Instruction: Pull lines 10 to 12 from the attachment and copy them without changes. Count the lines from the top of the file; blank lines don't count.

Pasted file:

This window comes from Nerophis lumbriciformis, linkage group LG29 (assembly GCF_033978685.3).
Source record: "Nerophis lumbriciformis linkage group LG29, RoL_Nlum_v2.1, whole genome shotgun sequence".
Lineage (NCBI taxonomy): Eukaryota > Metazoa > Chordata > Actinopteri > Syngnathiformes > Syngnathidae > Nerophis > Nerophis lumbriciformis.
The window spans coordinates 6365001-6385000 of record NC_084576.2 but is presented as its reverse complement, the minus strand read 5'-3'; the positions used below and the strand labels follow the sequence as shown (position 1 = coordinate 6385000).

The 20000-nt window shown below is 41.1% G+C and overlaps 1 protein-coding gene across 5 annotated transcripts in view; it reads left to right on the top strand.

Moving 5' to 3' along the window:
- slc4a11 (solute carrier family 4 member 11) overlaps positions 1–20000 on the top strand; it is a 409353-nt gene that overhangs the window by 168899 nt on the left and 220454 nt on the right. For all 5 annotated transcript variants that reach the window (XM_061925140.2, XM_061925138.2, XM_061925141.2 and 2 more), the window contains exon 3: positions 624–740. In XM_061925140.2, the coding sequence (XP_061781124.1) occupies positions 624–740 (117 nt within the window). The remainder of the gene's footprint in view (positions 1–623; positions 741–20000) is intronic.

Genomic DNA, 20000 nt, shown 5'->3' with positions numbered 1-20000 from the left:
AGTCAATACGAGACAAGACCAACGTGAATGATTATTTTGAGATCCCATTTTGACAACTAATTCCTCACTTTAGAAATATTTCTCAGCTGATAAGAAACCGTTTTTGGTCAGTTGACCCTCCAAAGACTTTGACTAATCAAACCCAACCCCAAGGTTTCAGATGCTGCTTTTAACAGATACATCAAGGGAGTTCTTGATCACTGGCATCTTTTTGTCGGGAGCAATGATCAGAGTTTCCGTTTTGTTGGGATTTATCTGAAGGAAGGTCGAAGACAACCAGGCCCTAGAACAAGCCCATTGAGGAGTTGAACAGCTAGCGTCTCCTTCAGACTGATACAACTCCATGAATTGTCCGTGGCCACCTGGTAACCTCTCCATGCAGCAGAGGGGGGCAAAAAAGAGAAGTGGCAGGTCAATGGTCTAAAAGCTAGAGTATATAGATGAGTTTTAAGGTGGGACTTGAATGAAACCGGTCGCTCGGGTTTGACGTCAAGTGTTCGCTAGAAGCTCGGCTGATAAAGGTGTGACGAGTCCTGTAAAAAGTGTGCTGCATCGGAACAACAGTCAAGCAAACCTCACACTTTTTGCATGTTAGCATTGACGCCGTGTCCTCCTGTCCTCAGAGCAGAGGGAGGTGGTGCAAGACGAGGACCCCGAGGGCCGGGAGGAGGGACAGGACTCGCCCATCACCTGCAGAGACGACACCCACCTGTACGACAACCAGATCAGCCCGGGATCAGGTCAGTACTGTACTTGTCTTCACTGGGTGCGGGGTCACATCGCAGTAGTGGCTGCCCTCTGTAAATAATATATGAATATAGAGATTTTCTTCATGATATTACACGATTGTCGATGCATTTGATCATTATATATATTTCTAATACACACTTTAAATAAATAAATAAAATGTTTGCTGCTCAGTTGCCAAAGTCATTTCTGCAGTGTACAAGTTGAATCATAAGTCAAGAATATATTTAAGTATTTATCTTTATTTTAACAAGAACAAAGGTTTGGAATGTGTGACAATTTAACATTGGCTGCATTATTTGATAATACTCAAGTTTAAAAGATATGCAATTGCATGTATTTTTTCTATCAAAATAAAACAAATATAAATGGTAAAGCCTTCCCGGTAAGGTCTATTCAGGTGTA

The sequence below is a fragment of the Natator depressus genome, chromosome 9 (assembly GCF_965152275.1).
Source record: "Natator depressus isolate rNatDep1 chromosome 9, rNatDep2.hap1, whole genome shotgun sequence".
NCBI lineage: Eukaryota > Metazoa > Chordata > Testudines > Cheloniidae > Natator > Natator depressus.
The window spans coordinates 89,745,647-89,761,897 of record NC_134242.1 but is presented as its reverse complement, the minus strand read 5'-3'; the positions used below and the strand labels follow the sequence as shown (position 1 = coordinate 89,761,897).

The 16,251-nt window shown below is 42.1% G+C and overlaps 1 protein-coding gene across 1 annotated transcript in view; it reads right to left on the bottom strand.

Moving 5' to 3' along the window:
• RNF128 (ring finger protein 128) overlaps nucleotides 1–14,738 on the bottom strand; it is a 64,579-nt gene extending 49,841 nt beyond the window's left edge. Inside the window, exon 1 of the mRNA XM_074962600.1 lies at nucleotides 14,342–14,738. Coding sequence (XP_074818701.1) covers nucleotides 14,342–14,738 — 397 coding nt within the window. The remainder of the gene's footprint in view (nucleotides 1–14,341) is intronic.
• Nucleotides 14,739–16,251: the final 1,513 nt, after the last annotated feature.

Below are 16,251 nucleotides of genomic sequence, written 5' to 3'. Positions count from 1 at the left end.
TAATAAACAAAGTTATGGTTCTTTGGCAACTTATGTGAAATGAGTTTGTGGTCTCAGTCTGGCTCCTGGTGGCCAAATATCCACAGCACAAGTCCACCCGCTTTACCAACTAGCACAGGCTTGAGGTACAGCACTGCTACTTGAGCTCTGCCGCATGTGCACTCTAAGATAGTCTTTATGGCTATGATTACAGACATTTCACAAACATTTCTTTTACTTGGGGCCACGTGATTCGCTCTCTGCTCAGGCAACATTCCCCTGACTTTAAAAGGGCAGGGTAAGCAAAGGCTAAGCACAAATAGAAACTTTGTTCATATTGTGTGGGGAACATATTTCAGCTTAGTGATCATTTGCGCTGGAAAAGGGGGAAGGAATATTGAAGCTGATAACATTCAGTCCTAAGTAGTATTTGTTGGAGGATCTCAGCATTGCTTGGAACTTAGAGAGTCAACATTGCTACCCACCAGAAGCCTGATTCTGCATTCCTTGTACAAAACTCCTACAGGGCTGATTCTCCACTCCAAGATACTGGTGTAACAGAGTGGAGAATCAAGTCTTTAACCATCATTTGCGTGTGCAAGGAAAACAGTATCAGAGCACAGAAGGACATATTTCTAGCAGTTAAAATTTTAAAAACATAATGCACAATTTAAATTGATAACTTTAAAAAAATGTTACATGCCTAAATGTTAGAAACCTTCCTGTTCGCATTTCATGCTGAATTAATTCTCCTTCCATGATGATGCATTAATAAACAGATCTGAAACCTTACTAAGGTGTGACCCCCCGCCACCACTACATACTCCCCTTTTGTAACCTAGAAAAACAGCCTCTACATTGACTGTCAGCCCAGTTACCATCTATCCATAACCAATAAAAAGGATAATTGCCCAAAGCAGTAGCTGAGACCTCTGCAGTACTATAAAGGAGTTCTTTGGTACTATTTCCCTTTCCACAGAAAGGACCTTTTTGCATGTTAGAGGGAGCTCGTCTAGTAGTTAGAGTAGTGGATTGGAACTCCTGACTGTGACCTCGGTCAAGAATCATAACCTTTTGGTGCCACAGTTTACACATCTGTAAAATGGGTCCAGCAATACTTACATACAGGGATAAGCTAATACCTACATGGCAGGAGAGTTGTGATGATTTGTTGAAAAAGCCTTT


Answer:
The sequence below is a fragment of the Natator depressus genome, chromosome 9 (assembly GCF_965152275.1).
Source record: "Natator depressus isolate rNatDep1 chromosome 9, rNatDep2.hap1, whole genome shotgun sequence".
NCBI lineage: Eukaryota > Metazoa > Chordata > Testudines > Cheloniidae > Natator > Natator depressus.